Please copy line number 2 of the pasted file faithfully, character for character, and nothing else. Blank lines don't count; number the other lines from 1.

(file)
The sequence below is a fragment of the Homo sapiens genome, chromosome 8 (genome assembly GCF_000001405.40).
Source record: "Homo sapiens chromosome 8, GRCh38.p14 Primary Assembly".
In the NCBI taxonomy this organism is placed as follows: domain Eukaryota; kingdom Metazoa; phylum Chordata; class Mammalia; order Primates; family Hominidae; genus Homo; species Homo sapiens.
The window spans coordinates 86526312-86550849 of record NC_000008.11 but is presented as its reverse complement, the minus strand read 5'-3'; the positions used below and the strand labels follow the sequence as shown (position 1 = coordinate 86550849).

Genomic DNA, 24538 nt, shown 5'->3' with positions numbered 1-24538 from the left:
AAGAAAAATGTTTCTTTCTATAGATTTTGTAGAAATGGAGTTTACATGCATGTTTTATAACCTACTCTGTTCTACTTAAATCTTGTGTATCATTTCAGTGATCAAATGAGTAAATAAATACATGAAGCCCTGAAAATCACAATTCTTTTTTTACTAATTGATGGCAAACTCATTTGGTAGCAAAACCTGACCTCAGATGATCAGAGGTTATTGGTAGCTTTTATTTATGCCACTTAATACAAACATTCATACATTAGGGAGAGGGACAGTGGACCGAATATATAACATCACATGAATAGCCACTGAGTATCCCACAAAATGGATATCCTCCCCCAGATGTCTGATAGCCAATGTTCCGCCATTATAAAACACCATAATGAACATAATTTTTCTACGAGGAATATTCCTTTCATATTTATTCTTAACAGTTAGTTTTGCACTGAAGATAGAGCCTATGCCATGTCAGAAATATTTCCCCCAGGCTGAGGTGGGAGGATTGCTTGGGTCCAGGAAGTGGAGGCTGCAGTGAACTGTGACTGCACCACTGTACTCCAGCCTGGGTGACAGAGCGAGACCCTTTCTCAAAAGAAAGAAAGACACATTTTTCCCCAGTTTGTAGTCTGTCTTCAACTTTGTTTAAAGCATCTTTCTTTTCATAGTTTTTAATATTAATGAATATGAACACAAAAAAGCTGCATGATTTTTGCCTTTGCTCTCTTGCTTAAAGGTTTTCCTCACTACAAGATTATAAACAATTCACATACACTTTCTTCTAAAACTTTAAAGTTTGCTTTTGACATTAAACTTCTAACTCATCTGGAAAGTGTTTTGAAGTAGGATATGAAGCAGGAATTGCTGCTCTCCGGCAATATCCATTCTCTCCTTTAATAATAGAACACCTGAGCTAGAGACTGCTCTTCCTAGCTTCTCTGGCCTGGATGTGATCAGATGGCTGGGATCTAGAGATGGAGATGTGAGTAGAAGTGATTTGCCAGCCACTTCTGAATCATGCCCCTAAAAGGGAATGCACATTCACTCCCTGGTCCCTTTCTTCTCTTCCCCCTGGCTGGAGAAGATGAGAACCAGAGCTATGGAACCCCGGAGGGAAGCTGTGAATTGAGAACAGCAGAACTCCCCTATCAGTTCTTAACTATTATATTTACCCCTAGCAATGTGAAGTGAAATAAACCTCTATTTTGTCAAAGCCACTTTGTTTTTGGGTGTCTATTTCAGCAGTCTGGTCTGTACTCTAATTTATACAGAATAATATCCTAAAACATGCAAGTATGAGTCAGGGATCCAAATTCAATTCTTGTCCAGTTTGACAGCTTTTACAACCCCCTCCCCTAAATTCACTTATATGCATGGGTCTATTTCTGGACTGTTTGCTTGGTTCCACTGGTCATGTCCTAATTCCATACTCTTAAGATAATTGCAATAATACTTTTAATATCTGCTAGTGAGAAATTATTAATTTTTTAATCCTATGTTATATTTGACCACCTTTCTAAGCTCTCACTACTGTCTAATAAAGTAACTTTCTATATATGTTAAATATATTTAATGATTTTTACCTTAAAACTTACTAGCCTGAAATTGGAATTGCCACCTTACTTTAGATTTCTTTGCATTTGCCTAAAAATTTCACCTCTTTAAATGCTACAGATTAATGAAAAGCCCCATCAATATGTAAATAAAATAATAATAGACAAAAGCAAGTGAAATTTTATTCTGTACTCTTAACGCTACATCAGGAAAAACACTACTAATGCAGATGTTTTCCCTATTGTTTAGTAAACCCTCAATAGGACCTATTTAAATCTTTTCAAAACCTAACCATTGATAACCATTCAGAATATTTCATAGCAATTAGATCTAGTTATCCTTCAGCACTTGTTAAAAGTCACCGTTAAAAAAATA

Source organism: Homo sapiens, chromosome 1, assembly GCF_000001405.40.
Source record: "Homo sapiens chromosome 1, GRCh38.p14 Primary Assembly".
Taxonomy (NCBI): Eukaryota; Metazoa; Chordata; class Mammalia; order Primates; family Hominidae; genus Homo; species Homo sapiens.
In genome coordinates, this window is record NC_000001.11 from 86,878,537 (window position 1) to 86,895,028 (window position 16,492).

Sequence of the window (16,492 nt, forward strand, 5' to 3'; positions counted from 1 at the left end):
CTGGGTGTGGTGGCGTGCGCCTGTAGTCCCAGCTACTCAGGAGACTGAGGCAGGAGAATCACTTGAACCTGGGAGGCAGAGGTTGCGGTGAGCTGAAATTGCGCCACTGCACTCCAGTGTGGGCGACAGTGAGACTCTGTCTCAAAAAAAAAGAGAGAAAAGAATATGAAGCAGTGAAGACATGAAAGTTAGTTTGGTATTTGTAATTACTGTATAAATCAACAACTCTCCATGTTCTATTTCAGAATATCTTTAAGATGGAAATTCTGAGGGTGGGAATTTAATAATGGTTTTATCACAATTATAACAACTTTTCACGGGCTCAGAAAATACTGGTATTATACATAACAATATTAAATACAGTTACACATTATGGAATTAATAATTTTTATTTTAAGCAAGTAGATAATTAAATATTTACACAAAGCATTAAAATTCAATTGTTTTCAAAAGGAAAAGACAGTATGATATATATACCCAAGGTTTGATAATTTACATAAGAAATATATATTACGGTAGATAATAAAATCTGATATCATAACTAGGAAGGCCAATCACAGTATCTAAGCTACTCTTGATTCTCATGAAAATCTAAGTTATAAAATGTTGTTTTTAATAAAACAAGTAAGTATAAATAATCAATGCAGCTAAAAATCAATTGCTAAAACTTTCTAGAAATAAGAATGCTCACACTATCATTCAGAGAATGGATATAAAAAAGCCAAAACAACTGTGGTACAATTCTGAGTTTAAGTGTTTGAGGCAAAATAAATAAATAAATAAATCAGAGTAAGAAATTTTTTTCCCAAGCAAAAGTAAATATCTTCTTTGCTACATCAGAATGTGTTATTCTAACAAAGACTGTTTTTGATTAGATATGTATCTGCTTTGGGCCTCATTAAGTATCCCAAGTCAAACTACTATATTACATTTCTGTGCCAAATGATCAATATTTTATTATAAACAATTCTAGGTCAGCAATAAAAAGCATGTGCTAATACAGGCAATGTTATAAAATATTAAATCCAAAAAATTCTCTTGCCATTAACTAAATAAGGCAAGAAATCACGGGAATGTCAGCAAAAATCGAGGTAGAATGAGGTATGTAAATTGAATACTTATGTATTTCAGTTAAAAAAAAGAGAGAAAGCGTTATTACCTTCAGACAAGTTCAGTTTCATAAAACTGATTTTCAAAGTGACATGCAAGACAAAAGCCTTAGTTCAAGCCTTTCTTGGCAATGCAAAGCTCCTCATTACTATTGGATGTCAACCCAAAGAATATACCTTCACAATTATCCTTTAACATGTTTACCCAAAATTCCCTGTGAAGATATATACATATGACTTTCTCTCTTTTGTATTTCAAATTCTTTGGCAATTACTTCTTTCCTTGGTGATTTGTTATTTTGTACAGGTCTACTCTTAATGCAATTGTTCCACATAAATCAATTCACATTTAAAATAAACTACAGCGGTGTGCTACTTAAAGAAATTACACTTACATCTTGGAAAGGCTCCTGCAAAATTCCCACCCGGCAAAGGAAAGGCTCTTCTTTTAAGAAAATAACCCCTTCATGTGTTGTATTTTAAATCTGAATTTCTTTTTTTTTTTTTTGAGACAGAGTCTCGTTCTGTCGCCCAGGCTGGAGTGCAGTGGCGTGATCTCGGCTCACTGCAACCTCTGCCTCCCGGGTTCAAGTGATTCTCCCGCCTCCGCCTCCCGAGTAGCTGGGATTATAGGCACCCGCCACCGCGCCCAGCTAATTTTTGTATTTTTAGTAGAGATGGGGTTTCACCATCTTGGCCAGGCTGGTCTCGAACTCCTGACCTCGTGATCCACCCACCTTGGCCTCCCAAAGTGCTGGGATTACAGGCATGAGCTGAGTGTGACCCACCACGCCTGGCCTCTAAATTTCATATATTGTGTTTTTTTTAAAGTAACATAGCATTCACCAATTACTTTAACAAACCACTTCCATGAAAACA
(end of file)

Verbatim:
Source record: "Homo sapiens chromosome 8, GRCh38.p14 Primary Assembly".